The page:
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Transcript
GASTROINTESTINAL
BLEEDING
Part 2
Stephanie Faith C. Bautista
COMMON CAUSES
Gastrointestinal Bleeding
Anal fissure
Aorto-enteric fistula
Cancer
of the
small
intestine
Angiodysplasias
ď‚·Celiac
sprue
Colon cancer
Dieulafoy's
lesion
Crohn's disease
Esophageal varices
Shigella stool - Dysentery
Esophagitis
Entamoeba histolytica
Gastric (stomach) ulcer
Hemorrhoids
Intestinal polyps
Duodenal ulcer
Ischemic bowel
Radiation injury to the bowel
Nosebleed
Intestinal vasculitis
Meckel's diverticulum
Portal hypertensive
gastropathy
intussusception
Stomach cancer
Ulcerative colitis
Endoscopy
Endoscopic images of a
duodenal ulcer
A physician using an endoscope
An example of a flexible endoscope.
Gastrointestinal Tract Endoscopy
Gastrointestinal Videoscope
Gastrointestinal Tract Endoscopy System
for Observation Using Specific Light
Spectra.
World's First Gastrointestinal Videoscopes
with Auto Fluorescence Imaging. The AFI
produces enhanced images showing
differences in the coloration of tumorous
and normal mucosa by irradiating blue
light on mucosa.
Colonovideoscope
AFI offers an easy way to distinguish
between normal and tumorous tissue by
combining an auto fluorescence image
with the image of green reflected light
which depicts the absorbed light of
hemoglobin, so that normal tissue
appears pale green, tumorous tissue
magenta, and deep blood vessels dark
green.
Early stomach cancer
imaging under normal
light
Early stomach cancer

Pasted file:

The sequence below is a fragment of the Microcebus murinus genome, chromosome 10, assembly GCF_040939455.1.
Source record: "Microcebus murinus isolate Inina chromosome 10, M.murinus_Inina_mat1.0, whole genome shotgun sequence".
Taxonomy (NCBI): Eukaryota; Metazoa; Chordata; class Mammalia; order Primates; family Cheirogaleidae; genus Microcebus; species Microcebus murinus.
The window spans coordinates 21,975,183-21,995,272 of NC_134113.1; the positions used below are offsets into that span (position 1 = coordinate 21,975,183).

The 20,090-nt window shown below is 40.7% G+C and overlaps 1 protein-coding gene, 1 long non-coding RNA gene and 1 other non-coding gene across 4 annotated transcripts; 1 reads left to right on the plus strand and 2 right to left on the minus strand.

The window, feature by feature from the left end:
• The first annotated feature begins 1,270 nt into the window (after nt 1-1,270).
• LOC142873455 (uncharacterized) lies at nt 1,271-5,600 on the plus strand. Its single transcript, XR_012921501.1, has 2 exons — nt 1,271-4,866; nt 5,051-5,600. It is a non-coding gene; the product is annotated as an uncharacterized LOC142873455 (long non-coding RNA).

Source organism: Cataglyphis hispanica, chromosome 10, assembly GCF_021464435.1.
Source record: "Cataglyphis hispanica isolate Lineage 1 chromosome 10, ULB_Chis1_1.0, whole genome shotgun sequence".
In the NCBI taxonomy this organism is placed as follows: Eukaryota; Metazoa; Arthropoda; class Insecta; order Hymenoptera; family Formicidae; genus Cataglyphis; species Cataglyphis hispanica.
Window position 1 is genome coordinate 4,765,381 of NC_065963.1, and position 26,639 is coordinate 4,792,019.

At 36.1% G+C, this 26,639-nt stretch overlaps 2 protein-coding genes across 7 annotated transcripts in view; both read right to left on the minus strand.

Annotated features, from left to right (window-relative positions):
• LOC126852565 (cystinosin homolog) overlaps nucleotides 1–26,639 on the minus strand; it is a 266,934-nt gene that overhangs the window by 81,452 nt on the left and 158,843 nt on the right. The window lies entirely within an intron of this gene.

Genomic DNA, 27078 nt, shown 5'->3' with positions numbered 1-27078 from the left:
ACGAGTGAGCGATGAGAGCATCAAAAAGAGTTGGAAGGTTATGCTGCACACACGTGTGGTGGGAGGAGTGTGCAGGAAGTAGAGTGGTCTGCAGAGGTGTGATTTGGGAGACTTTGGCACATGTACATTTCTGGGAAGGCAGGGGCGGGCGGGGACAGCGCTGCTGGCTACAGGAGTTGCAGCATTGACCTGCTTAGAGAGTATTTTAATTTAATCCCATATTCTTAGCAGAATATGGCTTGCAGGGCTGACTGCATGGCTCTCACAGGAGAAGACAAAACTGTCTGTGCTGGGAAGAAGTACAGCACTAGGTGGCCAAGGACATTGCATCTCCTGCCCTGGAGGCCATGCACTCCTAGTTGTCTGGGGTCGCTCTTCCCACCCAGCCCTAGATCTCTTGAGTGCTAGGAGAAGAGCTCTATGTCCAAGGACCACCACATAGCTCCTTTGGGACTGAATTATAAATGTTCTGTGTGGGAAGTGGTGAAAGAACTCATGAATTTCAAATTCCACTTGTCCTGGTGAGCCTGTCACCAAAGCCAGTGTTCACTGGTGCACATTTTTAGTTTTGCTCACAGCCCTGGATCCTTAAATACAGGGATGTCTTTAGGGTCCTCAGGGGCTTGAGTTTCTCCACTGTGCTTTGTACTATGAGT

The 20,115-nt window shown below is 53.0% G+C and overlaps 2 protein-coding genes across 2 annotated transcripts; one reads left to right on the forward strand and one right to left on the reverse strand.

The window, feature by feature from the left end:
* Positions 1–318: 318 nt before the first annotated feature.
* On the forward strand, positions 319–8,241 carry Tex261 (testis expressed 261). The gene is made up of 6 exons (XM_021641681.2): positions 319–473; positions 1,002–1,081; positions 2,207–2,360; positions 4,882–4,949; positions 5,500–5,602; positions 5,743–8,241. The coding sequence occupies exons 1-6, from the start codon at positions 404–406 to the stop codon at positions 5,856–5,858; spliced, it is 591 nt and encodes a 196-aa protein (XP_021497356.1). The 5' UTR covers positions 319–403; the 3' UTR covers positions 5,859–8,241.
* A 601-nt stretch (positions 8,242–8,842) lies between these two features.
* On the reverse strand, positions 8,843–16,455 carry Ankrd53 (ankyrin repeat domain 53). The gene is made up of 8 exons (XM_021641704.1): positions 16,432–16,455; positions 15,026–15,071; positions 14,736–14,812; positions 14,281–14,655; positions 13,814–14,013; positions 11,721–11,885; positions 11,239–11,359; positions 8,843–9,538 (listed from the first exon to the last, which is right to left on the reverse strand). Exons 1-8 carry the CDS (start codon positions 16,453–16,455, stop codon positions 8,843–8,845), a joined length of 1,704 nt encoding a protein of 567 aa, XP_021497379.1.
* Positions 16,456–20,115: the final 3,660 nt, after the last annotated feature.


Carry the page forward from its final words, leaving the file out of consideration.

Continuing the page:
imaging of chromoendoscopy under
normal light
Early stomach cancer
imaging by AFI
Angiogram
Arteriogram of patient with acute massive
gastrointestinal bleeding, localizing the source of the
bleeding to the ascending colon (arrow).
Enteroscopy
The double-balloon enteroscope can also be passed
in retrograde fashion, through the colon and into
the ileum to visualize the end of the small bowel.
Double-balloon enteroscopy, also known as
push-and-pull enteroscopy is an endoscopic
technique for visualization of the small bowel
Enteroscopy
The technique involves the use of a balloon at the end of a special
enteroscope camera and an overtube, which is a tube that fits over
the endoscope, and which is also fitted with a balloon.
The procedure is usually done under general anesthesia, but may be
done with the use of conscious sedation.
The enteroscope and overtube are inserted through the mouth and
passed in conventional fashion (that is, as with gastroscopy) into
the small bowel.
Following this, the endoscope is advanced a small distance in front of
the overtube and the balloon at the end is inflated.
Using the assistance of friction at the interface of the enteroscope and
intestinal wall, the small bowel is accordioned back to the overtube.
The overtube balloon is then deployed, and the enteroscope balloon is
deflated. The process is then continued until the entire small bowel
is visualized.
Capsule Endoscopy
Sigmoidoscopy